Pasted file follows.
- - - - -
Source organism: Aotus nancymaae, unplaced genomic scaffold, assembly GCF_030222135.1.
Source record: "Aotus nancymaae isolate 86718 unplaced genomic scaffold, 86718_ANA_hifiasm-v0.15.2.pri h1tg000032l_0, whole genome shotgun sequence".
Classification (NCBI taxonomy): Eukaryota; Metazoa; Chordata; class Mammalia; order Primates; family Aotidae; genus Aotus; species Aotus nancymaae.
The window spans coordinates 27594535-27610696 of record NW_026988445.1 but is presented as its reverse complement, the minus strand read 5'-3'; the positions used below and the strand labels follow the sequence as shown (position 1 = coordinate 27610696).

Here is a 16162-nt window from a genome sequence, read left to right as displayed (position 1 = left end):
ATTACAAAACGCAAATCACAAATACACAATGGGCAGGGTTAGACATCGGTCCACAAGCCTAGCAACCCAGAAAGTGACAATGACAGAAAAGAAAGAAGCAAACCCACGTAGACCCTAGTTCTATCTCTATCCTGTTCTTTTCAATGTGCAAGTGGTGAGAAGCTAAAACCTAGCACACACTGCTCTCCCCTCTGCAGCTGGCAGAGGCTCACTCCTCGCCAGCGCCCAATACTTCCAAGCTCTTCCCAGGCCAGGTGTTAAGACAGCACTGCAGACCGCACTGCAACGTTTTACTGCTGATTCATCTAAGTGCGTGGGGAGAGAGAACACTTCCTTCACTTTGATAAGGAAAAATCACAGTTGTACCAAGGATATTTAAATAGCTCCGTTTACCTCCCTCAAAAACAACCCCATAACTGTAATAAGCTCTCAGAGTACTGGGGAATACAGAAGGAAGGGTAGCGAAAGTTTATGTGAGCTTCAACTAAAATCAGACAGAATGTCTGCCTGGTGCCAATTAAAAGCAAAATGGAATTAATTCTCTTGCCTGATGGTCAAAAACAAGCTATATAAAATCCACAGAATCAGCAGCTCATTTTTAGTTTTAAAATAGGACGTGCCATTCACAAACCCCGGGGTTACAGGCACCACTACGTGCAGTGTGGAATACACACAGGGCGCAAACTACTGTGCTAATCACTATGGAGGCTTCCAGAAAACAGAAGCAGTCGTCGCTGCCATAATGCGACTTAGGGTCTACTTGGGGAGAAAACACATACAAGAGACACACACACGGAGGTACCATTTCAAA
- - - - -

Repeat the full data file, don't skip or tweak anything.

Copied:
Source organism: Aotus nancymaae, unplaced genomic scaffold, assembly GCF_030222135.1.
Source record: "Aotus nancymaae isolate 86718 unplaced genomic scaffold, 86718_ANA_hifiasm-v0.15.2.pri h1tg000032l_0, whole genome shotgun sequence".
Classification (NCBI taxonomy): Eukaryota; Metazoa; Chordata; class Mammalia; order Primates; family Aotidae; genus Aotus; species Aotus nancymaae.
The window spans coordinates 27594535-27610696 of record NW_026988445.1 but is presented as its reverse complement, the minus strand read 5'-3'; the positions used below and the strand labels follow the sequence as shown (position 1 = coordinate 27610696).

Here is a 16162-nt window from a genome sequence, read left to right as displayed (position 1 = left end):
ATTACAAAACGCAAATCACAAATACACAATGGGCAGGGTTAGACATCGGTCCACAAGCCTAGCAACCCAGAAAGTGACAATGACAGAAAAGAAAGAAGCAAACCCACGTAGACCCTAGTTCTATCTCTATCCTGTTCTTTTCAATGTGCAAGTGGTGAGAAGCTAAAACCTAGCACACACTGCTCTCCCCTCTGCAGCTGGCAGAGGCTCACTCCTCGCCAGCGCCCAATACTTCCAAGCTCTTCCCAGGCCAGGTGTTAAGACAGCACTGCAGACCGCACTGCAACGTTTTACTGCTGATTCATCTAAGTGCGTGGGGAGAGAGAACACTTCCTTCACTTTGATAAGGAAAAATCACAGTTGTACCAAGGATATTTAAATAGCTCCGTTTACCTCCCTCAAAAACAACCCCATAACTGTAATAAGCTCTCAGAGTACTGGGGAATACAGAAGGAAGGGTAGCGAAAGTTTATGTGAGCTTCAACTAAAATCAGACAGAATGTCTGCCTGGTGCCAATTAAAAGCAAAATGGAATTAATTCTCTTGCCTGATGGTCAAAAACAAGCTATATAAAATCCACAGAATCAGCAGCTCATTTTTAGTTTTAAAATAGGACGTGCCATTCACAAACCCCGGGGTTACAGGCACCACTACGTGCAGTGTGGAATACACACAGGGCGCAAACTACTGTGCTAATCACTATGGAGGCTTCCAGAAAACAGAAGCAGTCGTCGCTGCCATAATGCGACTTAGGGTCTACTTGGGGAGAAAACACATACAAGAGACACACACACGGAGGTACCATTTCAAA